Once upon a time, we all dumped out our Hot Wheels onto the floor and spent time mercilessly crashing them into one another. As we’ve gotten older, we start to see the beauty in the Hot Wheel more and more. Every time we see one, it brings us back to our childhood and creates warm feelings inside. You know what else would create those feelings? Finding out that one we own was a collector worth a lot of money. Not all of them have value (other than our fond memories), but if you find a rare one, it just might be one of the most expensive Hot Wheels in the world.
The trouble is, most people have no idea what to look for when searching out the most expensive Hot Wheels. That’s where we come in! Check out the list of the ten most expensive Hot Wheels to see if any of these might be something you own. If so, prepare for a nice little paycheck.
10. 1968 Custom Volkswagen without Sunroof
This Hot Wheel typically came in aqua or blue, but there are some rare models featuring copper, green, or red as well. If you find one lying around, it might be worth $1,500 which is some nice pocket change.
The design of this particular model is unique. It didn’t h have a sunroof like the more popular models did and featured a front engine, unlike most that utilized the rear engine design. It also came with tinted blue glass, detailed suspension, and a black steering wheel.
9. 1968 White Enamel Camaro
We understand why Mattel chose to make their first car a Camaro; it’s an exceptional choice. In that first year, they actually released 16 different vehicles, but the white Camaro was only produced 35 times. The reason it’s so rare is that it was a prototype. Typically, the factory would paint the prototype white or black to inspect for trouble.
If you do find one, it’s likely to be in poor condition, but that won’t stop you from getting top dollar. Buyers will want to exercise caution before purchasing one of these because there have been plenty of forgeries. Make sure you get it verified before engaging in any transaction.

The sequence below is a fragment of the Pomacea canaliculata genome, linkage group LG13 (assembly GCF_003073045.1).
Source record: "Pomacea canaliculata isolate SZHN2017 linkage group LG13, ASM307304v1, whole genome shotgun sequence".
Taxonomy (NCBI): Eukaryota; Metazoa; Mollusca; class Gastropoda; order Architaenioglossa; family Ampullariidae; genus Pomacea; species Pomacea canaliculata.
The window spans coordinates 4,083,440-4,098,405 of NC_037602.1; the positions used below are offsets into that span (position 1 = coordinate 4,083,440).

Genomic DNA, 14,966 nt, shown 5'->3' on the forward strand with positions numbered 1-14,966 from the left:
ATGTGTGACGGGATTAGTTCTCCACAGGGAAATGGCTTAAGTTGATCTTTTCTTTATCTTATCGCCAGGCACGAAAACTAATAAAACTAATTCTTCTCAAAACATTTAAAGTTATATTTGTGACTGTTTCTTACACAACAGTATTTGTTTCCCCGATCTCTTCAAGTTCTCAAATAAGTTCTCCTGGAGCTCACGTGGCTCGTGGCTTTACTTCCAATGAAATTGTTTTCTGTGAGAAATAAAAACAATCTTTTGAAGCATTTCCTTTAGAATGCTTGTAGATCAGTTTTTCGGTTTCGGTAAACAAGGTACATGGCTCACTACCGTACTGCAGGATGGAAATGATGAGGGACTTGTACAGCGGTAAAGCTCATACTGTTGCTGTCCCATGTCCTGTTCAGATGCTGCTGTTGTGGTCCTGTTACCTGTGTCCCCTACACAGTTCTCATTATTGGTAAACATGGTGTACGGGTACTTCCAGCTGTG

If you come across the metallic red model of this car, you’ll still earn a few bucks. However, the $500 for that pales in comparison to the money you could make from a white car.
8. 1970 Red Baron with White Interior
This car is cool and definitely impresses. The perfect blend between the red exterior and metal top makes this car stand out. The original design featured an Iron Cross motif and WWI German infantry helmet. It also came with capped redline wheels, a pointed spike on the helmet, and spectraflame red paint. You would find them packaged with a plastic or metal Collectors Button as well.
The inspiration behind this car has two parts. First, the Red Baron is the imaginary villain that Snoopy always faces from his doghouse. Otherwise, it also has some inspiration from Manfred von Richthofen, a German World War I fighter pilot. Hot Wheels plan was to create a vehicle that reminded people of the era’s fighter planes.
7. 1995 Collector Number 271 Funny Car
They were produced in the 90s plus they feature a ‘271’ collector’s number on it. The trouble is, if you do find one, you’ll need to have the original packaging with it. Otherwise, there’s no way to prove authenticity. On top of that, if you decide to purchase one, don’t get too excited about what you see on eBay. There have been plenty of counterfeits with fake packaging sold on the auction site.
6. 1970 Ed Shaver Custom AMX
Ed Shaver, an American serviceman, was sponsored by Mattel for his drag racing. He was also based out of the UK just like the car company. Some of the models were given out on the track itself while others were part of a cereal promotion. There aren’t many left today, which is what makes them so valuable.
You have to be careful that you don’t confuse the UK version with the American model. The only difference is where the stickers are placed. Buying the UK version is difficult and it’s hard to determine if the labels were placed differently after the fact. That’s why it’s not wise to purchase one of these online, but rather have someone inspect the car for you before forking over any money.
5. 1970 “Mad Maverick” Base Mighty Maverick
To get what it’s worth, you’ll need to find one that has the printed ‘Mad’ on the base. Many collectors compare this model to a unicorn and assume they’ll never see one in person.
4. 1974 Blue Rodger Dodger
Strangely enough, there was a man named Bob Parker who traded in England with a collector and got two of the blue Rodger Dodgers. He wanted more of them, so he asked and received five more. All seven of the models then got sold to U.S. based collectors. He assumed he could get more so he never saved one for his own collection. That was a big mistake.